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Publication numberUS6186985 B1
Publication typeGrant
Application numberUS 08/943,918
Publication dateFeb 13, 2001
Filing dateOct 3, 1997
Priority dateOct 3, 1997
Fee statusLapsed
Also published asWO1999017708A1
Publication number08943918, 943918, US 6186985 B1, US 6186985B1, US-B1-6186985, US6186985 B1, US6186985B1
InventorsTodd Snow
Original AssigneeBoston Scientific Corporation
Export CitationBiBTeX, EndNote, RefMan
External Links: USPTO, USPTO Assignment, Espacenet
Gastro-intestinal tube with dissolvable support bolster
US 6186985 B1
Abstract
A gastro-intestinal tube which provides rigid support during stomal formation, while allowing tube removal by pulling from outside the abdominal wall. The tube has proximal and distal ends, a deformable internal bolster attached to the distal end, and a dissolvable support bolster placed around the tube proximal to the internal bolster. The support bolster is made of a dissolvable material, such that the bolster provides a high degree of securement to the gastro-intestinal tube during formation of the stoma, and dissolves to allow tube removal after the stoma has formed. In an alternate embodiment, the bolster has a coating of a medicating agent.
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Claims(33)
What is claimed is:
1. A gastro-intestinal device for being placed within the anatomy comprising:
a tube having a shaft and proximal and distal ends;
an internal bolster attached to the distal end of the tube, internal bolster having a collapsible structure which allows removal of the device from within the anatomy; and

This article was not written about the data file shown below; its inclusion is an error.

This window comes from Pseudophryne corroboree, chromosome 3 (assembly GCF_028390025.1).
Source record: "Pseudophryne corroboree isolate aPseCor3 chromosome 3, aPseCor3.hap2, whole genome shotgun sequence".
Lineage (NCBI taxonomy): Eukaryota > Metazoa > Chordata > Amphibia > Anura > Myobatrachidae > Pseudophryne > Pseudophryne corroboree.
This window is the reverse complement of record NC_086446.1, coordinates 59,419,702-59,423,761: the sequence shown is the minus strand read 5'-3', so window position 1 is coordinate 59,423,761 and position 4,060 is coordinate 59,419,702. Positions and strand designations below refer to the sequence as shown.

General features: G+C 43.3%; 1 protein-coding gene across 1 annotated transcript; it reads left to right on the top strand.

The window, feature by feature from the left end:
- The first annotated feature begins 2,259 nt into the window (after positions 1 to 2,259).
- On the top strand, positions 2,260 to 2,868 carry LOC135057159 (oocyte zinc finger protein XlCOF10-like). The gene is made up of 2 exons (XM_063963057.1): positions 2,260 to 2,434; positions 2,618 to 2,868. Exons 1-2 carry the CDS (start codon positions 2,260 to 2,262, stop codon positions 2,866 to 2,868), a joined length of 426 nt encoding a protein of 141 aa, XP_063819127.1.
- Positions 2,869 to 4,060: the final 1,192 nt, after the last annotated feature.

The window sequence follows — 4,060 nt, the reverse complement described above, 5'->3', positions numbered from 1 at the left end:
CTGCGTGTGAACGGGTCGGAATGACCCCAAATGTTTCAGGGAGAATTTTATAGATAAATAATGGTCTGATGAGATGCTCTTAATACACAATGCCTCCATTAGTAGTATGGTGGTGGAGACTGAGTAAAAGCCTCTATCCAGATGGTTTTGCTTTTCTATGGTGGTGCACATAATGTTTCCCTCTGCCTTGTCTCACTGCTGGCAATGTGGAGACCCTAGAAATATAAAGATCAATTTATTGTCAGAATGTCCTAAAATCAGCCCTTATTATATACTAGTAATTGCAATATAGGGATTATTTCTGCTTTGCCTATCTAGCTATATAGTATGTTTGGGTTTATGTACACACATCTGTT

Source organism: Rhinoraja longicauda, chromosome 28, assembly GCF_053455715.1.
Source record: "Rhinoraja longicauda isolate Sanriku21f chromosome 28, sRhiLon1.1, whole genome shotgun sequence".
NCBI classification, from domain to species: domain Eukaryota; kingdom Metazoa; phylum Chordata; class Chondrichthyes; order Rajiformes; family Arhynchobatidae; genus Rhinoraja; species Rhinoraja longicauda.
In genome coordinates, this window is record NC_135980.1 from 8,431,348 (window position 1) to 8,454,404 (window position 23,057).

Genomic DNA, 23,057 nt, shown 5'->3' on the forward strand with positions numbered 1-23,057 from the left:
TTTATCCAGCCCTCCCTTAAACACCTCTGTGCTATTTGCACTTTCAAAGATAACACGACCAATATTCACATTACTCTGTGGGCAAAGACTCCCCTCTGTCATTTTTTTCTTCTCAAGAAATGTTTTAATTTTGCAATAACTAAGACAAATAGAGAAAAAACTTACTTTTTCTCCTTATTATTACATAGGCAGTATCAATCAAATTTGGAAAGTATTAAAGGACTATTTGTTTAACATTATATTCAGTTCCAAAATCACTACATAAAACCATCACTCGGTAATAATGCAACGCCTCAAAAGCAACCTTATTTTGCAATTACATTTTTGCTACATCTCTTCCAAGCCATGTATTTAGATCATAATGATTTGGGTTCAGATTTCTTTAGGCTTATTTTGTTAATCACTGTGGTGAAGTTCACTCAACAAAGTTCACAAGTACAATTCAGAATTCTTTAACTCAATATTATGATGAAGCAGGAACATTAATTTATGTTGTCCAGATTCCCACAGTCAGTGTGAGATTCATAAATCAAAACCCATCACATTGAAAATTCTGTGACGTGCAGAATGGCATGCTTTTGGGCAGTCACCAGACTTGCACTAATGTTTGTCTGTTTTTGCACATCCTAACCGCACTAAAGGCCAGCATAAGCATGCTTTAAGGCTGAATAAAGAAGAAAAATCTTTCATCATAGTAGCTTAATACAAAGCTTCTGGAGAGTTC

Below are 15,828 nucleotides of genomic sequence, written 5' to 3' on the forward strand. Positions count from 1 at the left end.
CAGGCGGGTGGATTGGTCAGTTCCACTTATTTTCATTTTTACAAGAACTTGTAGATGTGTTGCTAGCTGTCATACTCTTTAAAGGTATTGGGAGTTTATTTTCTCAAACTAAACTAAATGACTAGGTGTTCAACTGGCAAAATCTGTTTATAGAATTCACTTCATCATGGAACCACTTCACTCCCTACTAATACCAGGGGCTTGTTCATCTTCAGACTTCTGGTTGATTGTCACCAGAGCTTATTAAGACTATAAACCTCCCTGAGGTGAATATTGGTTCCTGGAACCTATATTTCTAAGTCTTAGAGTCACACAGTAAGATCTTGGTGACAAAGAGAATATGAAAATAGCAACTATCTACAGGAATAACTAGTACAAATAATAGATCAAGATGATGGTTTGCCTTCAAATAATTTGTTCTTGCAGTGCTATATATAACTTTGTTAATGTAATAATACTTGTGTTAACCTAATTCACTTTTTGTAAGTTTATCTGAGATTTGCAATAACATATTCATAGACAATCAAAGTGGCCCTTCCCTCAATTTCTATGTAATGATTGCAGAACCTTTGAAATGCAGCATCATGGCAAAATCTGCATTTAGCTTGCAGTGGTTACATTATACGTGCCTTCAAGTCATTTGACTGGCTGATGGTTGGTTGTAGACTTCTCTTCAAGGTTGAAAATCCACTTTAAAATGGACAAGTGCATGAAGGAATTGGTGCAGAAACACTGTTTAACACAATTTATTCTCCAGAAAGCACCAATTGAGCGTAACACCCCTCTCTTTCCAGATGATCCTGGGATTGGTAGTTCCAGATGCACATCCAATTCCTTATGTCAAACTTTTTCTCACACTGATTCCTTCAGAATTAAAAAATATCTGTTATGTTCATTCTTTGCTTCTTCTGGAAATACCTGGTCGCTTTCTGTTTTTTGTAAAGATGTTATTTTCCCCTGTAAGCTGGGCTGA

a dissolvable in-vivo internal support bolster which, when the device is properly placed within the anatomy, fits around the tube at the tube's distal end and proximal to the internal bolster, within the anatomy, and which prevents inadvertent removal of the device.
2. A gastro-intestinal device as set forth in claim 1, wherein the support bolster comprises one or more of: a(n) aliphatic polyester, poly(phosphoester), poly(anhydridc), poly(orthoester), poly(phosphazene), polysaccharide, peptide-based polymer, and poly(∝-ester).
3. A gastro-intestinal device as set forth in claim 1, wherein the support bolster has an outer diameter of approximately 2 cm.
4. A gastro-intestinal device as set forth in claim 1, wherein the support bolster has a dissolution time of between 2 and 4 weeks in vivo.
5. A gastro-intestinal device as set forth in claim 1, wherein the support bolster has a dissolution time of up to 6 months in vivo.
6. A gastro-intestinal device as set forth in claim 1, wherein the support bolster has an external coating comprising an anti-inflammatory agent.
7. A gastro-intestinal device as set forth in claim 1, wherein the support bolster has an external coating comprising an antibiotic agent.
8. A gastro-intestinal device as set forth in claim 1, wherein the support bolster has an external coating comprising an antiviral agent.
9. A gastro-intestinal device as set forth in claim 1, wherein the support bolster has an external coating comprising an antimicrobial agent.
10. A gastro-intestinal device as set forth in claim 1, wherein the support bolster has an external coating comprising an antiencrustation agent.